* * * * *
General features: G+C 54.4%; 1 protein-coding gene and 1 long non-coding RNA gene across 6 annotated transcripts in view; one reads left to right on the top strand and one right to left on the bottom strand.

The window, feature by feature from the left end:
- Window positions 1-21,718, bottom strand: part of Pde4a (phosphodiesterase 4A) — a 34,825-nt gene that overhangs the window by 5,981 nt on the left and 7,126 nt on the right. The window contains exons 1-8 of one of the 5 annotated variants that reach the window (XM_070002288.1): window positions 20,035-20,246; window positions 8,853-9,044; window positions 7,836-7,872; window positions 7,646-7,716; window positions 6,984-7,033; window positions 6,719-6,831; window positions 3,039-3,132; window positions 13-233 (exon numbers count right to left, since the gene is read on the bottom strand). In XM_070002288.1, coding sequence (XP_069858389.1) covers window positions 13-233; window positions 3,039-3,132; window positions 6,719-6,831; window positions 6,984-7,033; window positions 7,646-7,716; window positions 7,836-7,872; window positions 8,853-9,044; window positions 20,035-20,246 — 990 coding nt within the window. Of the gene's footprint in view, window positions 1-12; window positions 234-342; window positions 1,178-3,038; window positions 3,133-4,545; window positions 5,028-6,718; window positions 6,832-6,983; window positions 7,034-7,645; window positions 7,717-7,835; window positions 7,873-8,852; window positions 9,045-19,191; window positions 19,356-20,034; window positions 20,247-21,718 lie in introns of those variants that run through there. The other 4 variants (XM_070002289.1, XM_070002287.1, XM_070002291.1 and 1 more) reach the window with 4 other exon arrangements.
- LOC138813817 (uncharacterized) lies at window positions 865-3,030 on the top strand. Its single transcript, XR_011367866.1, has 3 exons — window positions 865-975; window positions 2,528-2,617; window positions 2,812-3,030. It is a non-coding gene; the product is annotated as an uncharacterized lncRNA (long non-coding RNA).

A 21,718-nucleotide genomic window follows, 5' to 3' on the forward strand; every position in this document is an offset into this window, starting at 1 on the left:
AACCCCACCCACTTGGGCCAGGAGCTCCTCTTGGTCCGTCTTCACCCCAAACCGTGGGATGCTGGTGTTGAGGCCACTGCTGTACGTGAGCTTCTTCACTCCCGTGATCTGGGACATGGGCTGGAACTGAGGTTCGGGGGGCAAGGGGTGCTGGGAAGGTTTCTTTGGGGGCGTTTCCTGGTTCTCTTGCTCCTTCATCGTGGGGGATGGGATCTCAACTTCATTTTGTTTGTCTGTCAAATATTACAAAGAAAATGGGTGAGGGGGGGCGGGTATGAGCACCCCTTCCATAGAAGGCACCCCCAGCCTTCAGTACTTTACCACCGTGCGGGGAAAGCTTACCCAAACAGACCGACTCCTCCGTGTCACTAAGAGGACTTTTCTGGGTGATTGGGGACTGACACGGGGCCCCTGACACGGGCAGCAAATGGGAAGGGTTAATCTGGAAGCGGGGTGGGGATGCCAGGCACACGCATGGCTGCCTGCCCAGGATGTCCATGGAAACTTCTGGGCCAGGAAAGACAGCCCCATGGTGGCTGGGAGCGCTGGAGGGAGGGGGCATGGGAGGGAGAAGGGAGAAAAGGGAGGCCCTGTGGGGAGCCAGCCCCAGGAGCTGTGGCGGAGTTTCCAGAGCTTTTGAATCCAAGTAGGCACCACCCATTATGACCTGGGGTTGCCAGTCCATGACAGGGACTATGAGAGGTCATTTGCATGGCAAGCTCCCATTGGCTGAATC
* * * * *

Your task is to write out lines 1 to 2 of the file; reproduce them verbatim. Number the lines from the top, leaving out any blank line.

General features: G+C 54.4%; 1 protein-coding gene and 1 long non-coding RNA gene across 6 annotated transcripts in view; one reads left to right on the top strand and one right to left on the bottom strand.

The window, feature by feature from the left end: